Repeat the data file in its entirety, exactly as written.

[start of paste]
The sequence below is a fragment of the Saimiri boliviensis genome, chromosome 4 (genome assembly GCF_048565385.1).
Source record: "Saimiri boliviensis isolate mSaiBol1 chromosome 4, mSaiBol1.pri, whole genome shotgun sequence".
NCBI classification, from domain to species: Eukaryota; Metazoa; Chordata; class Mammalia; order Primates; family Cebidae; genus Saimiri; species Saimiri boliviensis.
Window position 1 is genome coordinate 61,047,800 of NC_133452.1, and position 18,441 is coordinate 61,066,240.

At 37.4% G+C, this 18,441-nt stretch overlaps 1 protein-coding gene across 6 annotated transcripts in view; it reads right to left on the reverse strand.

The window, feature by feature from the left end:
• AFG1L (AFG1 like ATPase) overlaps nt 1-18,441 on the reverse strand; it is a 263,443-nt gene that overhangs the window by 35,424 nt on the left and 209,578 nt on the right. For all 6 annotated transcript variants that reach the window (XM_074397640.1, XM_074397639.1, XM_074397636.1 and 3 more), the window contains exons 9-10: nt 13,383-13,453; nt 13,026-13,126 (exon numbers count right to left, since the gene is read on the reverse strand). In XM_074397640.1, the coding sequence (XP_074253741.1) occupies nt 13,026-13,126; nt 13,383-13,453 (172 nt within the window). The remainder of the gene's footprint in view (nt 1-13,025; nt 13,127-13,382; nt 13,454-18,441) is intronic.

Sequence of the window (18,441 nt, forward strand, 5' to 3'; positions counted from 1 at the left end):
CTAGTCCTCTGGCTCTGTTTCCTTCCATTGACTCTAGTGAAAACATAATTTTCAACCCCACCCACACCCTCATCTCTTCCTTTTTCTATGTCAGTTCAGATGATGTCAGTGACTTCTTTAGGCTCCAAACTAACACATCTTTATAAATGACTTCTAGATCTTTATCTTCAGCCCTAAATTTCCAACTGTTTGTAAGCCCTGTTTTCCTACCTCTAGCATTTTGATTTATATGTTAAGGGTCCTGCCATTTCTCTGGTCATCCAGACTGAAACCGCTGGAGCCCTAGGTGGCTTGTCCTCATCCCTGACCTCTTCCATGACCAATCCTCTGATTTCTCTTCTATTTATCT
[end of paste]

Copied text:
The sequence below is a fragment of the Saimiri boliviensis genome, chromosome 4 (genome assembly GCF_048565385.1).
Source record: "Saimiri boliviensis isolate mSaiBol1 chromosome 4, mSaiBol1.pri, whole genome shotgun sequence".
NCBI classification, from domain to species: Eukaryota; Metazoa; Chordata; class Mammalia; order Primates; family Cebidae; genus Saimiri; species Saimiri boliviensis.
Window position 1 is genome coordinate 61,047,800 of NC_133452.1, and position 18,441 is coordinate 61,066,240.

At 37.4% G+C, this 18,441-nt stretch overlaps 1 protein-coding gene across 6 annotated transcripts in view; it reads right to left on the reverse strand.

The window, feature by feature from the left end:
• AFG1L (AFG1 like ATPase) overlaps nt 1-18,441 on the reverse strand; it is a 263,443-nt gene that overhangs the window by 35,424 nt on the left and 209,578 nt on the right. For all 6 annotated transcript variants that reach the window (XM_074397640.1, XM_074397639.1, XM_074397636.1 and 3 more), the window contains exons 9-10: nt 13,383-13,453; nt 13,026-13,126 (exon numbers count right to left, since the gene is read on the reverse strand). In XM_074397640.1, the coding sequence (XP_074253741.1) occupies nt 13,026-13,126; nt 13,383-13,453 (172 nt within the window). The remainder of the gene's footprint in view (nt 1-13,025; nt 13,127-13,382; nt 13,454-18,441) is intronic.

Sequence of the window (18,441 nt, forward strand, 5' to 3'; positions counted from 1 at the left end):
CTAGTCCTCTGGCTCTGTTTCCTTCCATTGACTCTAGTGAAAACATAATTTTCAACCCCACCCACACCCTCATCTCTTCCTTTTTCTATGTCAGTTCAGATGATGTCAGTGACTTCTTTAGGCTCCAAACTAACACATCTTTATAAATGACTTCTAGATCTTTATCTTCAGCCCTAAATTTCCAACTGTTTGTAAGCCCTGTTTTCCTACCTCTAGCATTTTGATTTATATGTTAAGGGTCCTGCCATTTCTCTGGTCATCCAGACTGAAACCGCTGGAGCCCTAGGTGGCTTGTCCTCATCCCTGACCTCTTCCATGACCAATCCTCTGATTTCTCTTCTATTTATCT